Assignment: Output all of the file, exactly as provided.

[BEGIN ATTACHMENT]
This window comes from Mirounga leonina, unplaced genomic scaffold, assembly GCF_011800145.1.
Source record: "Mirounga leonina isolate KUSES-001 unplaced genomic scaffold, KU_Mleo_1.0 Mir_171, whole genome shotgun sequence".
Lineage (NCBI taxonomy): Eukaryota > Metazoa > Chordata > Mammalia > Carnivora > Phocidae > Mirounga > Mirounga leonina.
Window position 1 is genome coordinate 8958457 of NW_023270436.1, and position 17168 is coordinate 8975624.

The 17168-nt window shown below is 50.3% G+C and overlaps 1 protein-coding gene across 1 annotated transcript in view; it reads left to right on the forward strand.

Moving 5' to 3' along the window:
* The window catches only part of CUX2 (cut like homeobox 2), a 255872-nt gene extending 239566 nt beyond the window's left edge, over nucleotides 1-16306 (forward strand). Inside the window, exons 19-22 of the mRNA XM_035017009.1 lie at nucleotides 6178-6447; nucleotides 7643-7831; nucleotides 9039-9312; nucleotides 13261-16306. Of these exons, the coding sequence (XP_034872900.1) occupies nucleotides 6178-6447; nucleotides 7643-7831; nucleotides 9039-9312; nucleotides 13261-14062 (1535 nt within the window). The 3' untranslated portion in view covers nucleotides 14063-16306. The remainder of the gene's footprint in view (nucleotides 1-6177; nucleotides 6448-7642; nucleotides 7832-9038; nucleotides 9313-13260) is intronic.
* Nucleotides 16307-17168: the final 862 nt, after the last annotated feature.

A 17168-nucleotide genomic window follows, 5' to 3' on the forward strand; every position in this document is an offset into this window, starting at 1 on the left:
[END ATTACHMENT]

This window comes from Mirounga leonina, unplaced genomic scaffold, assembly GCF_011800145.1.
Source record: "Mirounga leonina isolate KUSES-001 unplaced genomic scaffold, KU_Mleo_1.0 Mir_171, whole genome shotgun sequence".
Lineage (NCBI taxonomy): Eukaryota > Metazoa > Chordata > Mammalia > Carnivora > Phocidae > Mirounga > Mirounga leonina.
Window position 1 is genome coordinate 8958457 of NW_023270436.1, and position 17168 is coordinate 8975624.

The 17168-nt window shown below is 50.3% G+C and overlaps 1 protein-coding gene across 1 annotated transcript in view; it reads left to right on the forward strand.

Moving 5' to 3' along the window:
* The window catches only part of CUX2 (cut like homeobox 2), a 255872-nt gene extending 239566 nt beyond the window's left edge, over nucleotides 1-16306 (forward strand). Inside the window, exons 19-22 of the mRNA XM_035017009.1 lie at nucleotides 6178-6447; nucleotides 7643-7831; nucleotides 9039-9312; nucleotides 13261-16306. Of these exons, the coding sequence (XP_034872900.1) occupies nucleotides 6178-6447; nucleotides 7643-7831; nucleotides 9039-9312; nucleotides 13261-14062 (1535 nt within the window). The 3' untranslated portion in view covers nucleotides 14063-16306. The remainder of the gene's footprint in view (nucleotides 1-6177; nucleotides 6448-7642; nucleotides 7832-9038; nucleotides 9313-13260) is intronic.
* Nucleotides 16307-17168: the final 862 nt, after the last annotated feature.

A 17168-nucleotide genomic window follows, 5' to 3' on the forward strand; every position in this document is an offset into this window, starting at 1 on the left: